Even if by some chance Mexico had the military means to win the conflict with the U.S. and retake the area in question, Mexico would have had severe difficulty accommodating the large, primarily English-speaking population who were well supplied with guns and ammunition."

III. More guns, less crime

There are good reasons to believe that gun ownership deters crime. Indeed, Examiner reports[6] that 57% of felons surveyed agreed that criminals feared a run in with armed civilians more than they did running into the police. Moreover over a third (34%) of these felons said they personally had been “scared off, shot at, wounded, or captured by an armed victim”. Statistics bear this out. According to John Lotte, when states issued concealed carry permits[7]: "Our findings are dramatic. Our most conservative estimates show that by adopting shall-issue laws, states reduced murders by 8.5%, rapes by 5%, aggravated assaults by 7% and robbery by 3%. If those states that did not permit concealed handgun in 1992 had permitted them back then, citizens would have been spared approximately 1,570 murders, 4,177 rapes, 60,000 aggravated assaults and 12,000 robberies. To put it even more simply: Criminals, we found, respond rationally to deterrence threats." Recent statistics bear this out as well. During the Obama presidency, gun sales have absolutely soared and violent crime has decreased. According to the Wall Street Journal[8]: "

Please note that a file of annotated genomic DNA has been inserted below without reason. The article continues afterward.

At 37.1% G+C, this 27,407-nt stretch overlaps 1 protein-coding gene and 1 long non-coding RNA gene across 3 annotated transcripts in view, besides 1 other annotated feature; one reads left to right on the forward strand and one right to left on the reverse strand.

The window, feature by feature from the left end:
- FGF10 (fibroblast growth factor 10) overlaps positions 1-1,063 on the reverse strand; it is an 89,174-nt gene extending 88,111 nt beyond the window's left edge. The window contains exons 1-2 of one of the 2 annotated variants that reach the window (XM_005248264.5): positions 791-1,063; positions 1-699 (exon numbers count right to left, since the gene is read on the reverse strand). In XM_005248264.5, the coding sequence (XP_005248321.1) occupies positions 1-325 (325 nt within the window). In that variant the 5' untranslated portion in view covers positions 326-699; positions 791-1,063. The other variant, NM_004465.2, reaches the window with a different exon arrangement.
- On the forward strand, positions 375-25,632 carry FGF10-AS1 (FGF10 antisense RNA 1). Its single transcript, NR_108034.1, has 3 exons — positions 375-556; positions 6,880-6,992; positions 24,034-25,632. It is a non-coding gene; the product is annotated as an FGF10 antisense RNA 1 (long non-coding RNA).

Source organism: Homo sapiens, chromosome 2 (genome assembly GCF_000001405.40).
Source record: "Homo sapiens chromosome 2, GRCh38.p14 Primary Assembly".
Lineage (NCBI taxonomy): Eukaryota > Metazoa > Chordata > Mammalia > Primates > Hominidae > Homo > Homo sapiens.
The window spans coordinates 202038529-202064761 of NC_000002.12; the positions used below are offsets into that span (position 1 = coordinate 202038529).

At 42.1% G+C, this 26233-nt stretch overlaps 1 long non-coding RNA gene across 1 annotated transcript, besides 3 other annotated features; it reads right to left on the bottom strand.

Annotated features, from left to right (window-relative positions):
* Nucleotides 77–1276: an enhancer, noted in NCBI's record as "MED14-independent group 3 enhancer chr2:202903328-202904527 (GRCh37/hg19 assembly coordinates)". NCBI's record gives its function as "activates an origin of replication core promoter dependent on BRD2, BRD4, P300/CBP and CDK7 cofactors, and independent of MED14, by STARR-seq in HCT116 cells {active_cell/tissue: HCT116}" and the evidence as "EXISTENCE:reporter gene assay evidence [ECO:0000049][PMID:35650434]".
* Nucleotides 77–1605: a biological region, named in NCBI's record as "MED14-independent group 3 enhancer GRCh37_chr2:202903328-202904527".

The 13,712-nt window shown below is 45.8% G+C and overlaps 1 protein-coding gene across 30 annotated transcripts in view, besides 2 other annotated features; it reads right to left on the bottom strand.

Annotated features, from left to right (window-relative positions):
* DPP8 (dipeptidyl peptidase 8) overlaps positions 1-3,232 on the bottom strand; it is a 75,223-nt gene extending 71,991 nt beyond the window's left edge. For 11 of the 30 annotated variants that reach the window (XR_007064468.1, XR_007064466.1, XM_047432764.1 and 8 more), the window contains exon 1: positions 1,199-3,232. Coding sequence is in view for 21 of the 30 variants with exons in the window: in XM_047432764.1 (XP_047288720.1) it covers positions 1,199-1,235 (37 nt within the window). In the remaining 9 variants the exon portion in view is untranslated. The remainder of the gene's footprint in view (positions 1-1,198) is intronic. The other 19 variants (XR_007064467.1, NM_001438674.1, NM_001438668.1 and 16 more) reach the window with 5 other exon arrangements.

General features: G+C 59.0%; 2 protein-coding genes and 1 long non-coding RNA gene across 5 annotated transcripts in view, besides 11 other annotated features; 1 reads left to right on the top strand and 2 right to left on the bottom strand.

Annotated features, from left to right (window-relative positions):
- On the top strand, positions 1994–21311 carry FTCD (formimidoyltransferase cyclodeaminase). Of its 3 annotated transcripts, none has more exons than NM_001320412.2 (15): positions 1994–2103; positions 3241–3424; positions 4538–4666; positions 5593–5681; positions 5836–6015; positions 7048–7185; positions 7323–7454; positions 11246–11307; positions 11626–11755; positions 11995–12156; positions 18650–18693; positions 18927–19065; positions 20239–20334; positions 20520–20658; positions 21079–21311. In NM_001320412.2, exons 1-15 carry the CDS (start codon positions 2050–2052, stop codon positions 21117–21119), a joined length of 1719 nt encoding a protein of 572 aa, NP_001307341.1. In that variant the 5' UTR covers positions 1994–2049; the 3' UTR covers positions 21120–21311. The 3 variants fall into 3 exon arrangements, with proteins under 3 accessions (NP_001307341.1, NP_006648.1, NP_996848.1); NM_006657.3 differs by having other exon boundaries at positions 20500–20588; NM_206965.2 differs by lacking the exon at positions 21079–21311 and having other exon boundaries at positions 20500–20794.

In the first six months of 2013, murders fell by nearly 7 percent, compared with the same period in 2012. Aggravated assaults fell by 6.6 percent, and robberies are down 1.8 percent. 'All of the offenses in the violent crime category—murder and non-negligent manslaughter, forcible rape, aggravated assault, and robbery—showed decreases when data from the first six months of 2013 were compared with data from the first six months of 2012,' according to the FBI. Overall, violent crime in the U.S. fell by 5.4 percent. Burglaries, larceny and auto thefts also decreased.